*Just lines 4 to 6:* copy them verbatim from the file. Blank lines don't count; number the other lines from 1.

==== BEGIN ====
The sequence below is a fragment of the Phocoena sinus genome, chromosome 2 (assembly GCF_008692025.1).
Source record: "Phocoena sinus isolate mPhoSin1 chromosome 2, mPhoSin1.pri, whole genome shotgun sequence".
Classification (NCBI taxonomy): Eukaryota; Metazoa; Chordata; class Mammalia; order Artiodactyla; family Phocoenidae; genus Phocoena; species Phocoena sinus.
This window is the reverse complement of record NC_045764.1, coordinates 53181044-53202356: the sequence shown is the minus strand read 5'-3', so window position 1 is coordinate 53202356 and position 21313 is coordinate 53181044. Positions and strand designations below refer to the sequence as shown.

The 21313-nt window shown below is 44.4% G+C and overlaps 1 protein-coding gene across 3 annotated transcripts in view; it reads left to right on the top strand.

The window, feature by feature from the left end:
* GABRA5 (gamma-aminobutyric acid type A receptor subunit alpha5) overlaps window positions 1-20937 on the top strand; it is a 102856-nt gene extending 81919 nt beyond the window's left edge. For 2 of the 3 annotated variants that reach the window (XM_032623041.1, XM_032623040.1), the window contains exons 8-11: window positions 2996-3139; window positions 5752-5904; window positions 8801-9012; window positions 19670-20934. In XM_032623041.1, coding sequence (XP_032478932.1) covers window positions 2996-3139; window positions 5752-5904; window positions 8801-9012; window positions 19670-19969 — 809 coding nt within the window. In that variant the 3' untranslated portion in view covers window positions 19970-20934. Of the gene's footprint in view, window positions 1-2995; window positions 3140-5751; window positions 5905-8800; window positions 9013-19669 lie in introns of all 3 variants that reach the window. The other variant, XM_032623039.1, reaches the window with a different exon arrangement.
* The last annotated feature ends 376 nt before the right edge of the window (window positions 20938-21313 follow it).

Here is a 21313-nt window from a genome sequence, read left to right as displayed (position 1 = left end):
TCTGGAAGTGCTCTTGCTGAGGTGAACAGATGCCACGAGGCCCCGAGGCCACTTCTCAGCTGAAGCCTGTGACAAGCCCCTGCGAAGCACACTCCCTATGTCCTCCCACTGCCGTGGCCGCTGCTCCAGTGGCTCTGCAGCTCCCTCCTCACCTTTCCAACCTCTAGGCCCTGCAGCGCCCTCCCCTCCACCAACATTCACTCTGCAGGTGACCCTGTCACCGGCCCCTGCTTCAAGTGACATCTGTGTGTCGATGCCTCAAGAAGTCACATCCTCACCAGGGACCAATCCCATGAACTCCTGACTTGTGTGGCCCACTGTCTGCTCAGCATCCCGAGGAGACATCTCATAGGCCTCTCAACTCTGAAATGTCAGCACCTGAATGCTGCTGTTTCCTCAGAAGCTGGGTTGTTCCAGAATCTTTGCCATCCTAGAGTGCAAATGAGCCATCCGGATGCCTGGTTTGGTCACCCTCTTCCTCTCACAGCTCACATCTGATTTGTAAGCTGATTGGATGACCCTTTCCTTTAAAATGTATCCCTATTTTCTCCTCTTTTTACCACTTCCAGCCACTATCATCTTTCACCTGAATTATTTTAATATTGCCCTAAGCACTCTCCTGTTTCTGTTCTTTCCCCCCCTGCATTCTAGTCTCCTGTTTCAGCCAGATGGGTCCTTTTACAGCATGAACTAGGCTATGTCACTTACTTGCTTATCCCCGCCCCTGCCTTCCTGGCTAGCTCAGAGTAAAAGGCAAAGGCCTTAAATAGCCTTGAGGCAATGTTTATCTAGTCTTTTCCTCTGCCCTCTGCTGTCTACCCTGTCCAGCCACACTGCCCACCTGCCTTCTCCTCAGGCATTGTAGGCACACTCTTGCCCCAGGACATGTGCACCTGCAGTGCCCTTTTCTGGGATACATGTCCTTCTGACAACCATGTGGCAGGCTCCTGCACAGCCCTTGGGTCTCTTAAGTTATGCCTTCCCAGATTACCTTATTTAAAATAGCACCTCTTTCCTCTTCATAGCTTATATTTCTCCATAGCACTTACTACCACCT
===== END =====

This window is the reverse complement of record NC_045764.1, coordinates 53181044-53202356: the sequence shown is the minus strand read 5'-3', so window position 1 is coordinate 53202356 and position 21313 is coordinate 53181044. Positions and strand designations below refer to the sequence as shown.

The 21313-nt window shown below is 44.4% G+C and overlaps 1 protein-coding gene across 3 annotated transcripts in view; it reads left to right on the top strand.

The window, feature by feature from the left end: